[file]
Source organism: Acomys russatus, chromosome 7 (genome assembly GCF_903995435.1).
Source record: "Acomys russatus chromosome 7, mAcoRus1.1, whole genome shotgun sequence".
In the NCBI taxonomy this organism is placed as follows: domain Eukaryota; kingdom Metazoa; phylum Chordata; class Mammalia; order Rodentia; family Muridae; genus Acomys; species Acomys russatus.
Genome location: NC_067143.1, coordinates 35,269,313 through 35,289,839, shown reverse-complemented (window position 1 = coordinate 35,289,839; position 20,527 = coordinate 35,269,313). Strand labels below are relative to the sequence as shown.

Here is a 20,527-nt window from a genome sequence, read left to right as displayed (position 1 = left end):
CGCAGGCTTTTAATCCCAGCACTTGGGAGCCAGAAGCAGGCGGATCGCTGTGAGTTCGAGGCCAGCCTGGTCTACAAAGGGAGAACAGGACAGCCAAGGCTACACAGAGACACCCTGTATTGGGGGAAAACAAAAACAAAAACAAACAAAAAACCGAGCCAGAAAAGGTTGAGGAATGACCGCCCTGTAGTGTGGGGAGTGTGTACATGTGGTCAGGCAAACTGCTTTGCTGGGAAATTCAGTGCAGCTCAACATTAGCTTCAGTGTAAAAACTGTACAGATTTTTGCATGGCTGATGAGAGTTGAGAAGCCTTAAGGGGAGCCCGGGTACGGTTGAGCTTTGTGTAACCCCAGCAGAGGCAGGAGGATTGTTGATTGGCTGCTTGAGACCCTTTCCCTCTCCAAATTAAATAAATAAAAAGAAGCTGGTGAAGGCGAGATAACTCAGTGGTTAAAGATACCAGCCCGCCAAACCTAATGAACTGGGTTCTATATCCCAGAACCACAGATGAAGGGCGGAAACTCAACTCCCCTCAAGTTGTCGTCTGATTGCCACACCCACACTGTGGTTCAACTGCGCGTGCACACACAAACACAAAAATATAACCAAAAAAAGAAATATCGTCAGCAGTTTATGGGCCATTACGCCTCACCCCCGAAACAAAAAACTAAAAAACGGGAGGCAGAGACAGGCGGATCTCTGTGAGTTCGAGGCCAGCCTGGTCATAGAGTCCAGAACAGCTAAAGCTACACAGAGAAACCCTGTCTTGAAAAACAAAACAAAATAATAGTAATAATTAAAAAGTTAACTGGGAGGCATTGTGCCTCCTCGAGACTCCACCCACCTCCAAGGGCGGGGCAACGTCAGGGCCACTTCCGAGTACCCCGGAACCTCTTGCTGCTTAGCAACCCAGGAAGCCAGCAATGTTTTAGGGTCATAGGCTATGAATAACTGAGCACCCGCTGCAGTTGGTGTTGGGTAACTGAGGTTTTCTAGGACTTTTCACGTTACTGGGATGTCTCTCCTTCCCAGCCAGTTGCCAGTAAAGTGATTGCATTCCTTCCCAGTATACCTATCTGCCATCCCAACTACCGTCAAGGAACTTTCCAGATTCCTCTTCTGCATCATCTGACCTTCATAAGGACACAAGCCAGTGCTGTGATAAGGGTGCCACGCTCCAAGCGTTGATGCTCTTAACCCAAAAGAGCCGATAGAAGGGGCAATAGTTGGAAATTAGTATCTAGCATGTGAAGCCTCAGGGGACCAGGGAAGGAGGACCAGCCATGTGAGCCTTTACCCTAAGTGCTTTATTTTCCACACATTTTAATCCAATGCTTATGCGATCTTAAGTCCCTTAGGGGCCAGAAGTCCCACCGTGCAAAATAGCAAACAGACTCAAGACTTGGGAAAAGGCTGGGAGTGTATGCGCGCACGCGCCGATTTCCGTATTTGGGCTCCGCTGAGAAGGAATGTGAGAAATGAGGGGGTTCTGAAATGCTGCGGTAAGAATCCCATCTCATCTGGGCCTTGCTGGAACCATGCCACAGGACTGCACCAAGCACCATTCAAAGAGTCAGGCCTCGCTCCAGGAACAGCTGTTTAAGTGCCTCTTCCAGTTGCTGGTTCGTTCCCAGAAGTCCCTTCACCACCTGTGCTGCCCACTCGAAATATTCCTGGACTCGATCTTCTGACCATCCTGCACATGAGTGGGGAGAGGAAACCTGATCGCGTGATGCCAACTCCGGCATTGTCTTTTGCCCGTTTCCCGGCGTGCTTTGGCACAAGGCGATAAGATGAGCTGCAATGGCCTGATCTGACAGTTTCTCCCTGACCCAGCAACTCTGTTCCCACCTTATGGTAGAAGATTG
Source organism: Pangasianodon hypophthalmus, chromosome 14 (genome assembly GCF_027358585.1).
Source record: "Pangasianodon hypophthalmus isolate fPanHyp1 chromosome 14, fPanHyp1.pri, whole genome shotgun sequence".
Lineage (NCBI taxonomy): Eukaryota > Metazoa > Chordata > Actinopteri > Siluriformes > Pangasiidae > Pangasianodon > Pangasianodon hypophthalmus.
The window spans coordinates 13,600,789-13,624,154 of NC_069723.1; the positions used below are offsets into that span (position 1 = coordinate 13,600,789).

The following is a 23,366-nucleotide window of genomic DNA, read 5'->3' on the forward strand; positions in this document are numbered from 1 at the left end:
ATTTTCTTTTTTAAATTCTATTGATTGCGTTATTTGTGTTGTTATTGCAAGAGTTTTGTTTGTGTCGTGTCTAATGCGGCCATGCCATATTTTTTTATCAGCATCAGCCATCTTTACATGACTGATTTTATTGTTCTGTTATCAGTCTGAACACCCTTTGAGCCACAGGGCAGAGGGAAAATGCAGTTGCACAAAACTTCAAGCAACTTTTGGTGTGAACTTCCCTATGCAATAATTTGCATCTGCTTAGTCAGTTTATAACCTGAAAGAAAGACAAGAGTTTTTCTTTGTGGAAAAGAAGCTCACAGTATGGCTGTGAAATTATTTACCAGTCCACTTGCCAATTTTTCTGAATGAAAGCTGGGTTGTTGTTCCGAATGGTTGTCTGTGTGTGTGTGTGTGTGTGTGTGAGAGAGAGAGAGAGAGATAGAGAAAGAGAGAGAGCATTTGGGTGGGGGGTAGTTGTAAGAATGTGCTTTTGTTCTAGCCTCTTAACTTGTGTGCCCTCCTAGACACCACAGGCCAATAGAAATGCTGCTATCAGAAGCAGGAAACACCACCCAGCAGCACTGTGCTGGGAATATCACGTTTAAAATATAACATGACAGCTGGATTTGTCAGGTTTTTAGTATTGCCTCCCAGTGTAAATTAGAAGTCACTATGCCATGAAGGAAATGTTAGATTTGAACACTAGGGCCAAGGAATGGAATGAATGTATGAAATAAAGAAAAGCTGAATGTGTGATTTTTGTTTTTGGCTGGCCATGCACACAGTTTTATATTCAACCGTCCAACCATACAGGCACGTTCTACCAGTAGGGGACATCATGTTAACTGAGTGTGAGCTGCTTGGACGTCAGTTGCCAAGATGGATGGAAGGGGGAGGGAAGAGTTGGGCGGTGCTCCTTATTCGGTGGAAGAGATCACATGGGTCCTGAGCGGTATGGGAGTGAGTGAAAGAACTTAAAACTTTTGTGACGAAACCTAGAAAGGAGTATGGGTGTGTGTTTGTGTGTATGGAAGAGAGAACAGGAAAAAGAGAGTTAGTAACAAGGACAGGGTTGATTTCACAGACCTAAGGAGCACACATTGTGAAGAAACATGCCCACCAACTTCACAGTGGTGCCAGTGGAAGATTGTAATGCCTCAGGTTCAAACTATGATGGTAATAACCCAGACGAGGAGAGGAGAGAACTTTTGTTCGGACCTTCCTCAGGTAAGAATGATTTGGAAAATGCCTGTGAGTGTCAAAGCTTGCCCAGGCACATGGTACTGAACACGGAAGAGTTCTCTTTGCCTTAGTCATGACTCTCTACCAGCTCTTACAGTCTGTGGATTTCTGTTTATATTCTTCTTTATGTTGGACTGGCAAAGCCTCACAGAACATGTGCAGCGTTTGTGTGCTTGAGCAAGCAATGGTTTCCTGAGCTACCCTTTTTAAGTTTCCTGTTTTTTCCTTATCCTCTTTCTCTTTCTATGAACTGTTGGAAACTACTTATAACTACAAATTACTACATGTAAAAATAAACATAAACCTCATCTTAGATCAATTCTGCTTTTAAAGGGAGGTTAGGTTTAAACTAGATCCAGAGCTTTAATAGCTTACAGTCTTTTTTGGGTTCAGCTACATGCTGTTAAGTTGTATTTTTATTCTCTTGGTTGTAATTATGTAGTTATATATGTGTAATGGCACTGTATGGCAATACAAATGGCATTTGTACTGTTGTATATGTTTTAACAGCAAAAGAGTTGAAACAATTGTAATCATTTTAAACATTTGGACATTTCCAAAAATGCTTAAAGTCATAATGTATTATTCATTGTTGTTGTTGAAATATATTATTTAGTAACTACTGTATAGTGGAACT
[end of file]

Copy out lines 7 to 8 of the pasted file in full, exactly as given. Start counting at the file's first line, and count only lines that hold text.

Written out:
Source organism: Pangasianodon hypophthalmus, chromosome 14 (genome assembly GCF_027358585.1).
Source record: "Pangasianodon hypophthalmus isolate fPanHyp1 chromosome 14, fPanHyp1.pri, whole genome shotgun sequence".